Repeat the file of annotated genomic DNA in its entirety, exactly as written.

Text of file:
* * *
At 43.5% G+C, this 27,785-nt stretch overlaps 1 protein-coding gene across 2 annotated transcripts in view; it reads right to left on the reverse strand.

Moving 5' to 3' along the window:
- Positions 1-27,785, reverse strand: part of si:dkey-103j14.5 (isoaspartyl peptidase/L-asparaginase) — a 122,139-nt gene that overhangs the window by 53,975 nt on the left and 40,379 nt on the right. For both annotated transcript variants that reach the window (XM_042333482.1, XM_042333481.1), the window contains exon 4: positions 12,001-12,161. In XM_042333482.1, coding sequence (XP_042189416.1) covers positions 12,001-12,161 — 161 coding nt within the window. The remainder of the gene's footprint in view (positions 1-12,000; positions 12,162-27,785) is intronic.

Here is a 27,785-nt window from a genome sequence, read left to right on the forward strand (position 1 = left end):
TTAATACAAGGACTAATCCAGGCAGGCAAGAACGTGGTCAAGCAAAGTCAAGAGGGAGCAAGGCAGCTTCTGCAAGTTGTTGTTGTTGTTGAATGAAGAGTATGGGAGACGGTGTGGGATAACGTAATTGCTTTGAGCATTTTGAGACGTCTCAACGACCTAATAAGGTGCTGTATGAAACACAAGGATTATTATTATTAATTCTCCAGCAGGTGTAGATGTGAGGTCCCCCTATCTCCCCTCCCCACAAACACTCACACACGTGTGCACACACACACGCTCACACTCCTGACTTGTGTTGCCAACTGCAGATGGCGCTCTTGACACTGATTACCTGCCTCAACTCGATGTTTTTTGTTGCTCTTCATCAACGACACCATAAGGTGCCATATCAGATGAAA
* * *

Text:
At 43.5% G+C, this 27,785-nt stretch overlaps 1 protein-coding gene across 2 annotated transcripts in view; it reads right to left on the reverse strand.

Moving 5' to 3' along the window:
- Positions 1-27,785, reverse strand: part of si:dkey-103j14.5 (isoaspartyl peptidase/L-asparaginase) — a 122,139-nt gene that overhangs the window by 53,975 nt on the left and 40,379 nt on the right. For both annotated transcript variants that reach the window (XM_042333482.1, XM_042333481.1), the window contains exon 4: positions 12,001-12,161. In XM_042333482.1, coding sequence (XP_042189416.1) covers positions 12,001-12,161 — 161 coding nt within the window. The remainder of the gene's footprint in view (positions 1-12,000; positions 12,162-27,785) is intronic.

Here is a 27,785-nt window from a genome sequence, read left to right on the forward strand (position 1 = left end):
TTAATACAAGGACTAATCCAGGCAGGCAAGAACGTGGTCAAGCAAAGTCAAGAGGGAGCAAGGCAGCTTCTGCAAGTTGTTGTTGTTGTTGAATGAAGAGTATGGGAGACGGTGTGGGATAACGTAATTGCTTTGAGCATTTTGAGACGTCTCAACGACCTAATAAGGTGCTGTATGAAACACAAGGATTATTATTATTAATTCTCCAGCAGGTGTAGATGTGAGGTCCCCCTATCTCCCCTCCCCACAAACACTCACACACGTGTGCACACACACACGCTCACACTCCTGACTTGTGTTGCCAACTGCAGATGGCGCTCTTGACACTGATTACCTGCCTCAACTCGATGTTTTTTGTTGCTCTTCATCAACGACACCATAAGGTGCCATATCAGATGAAA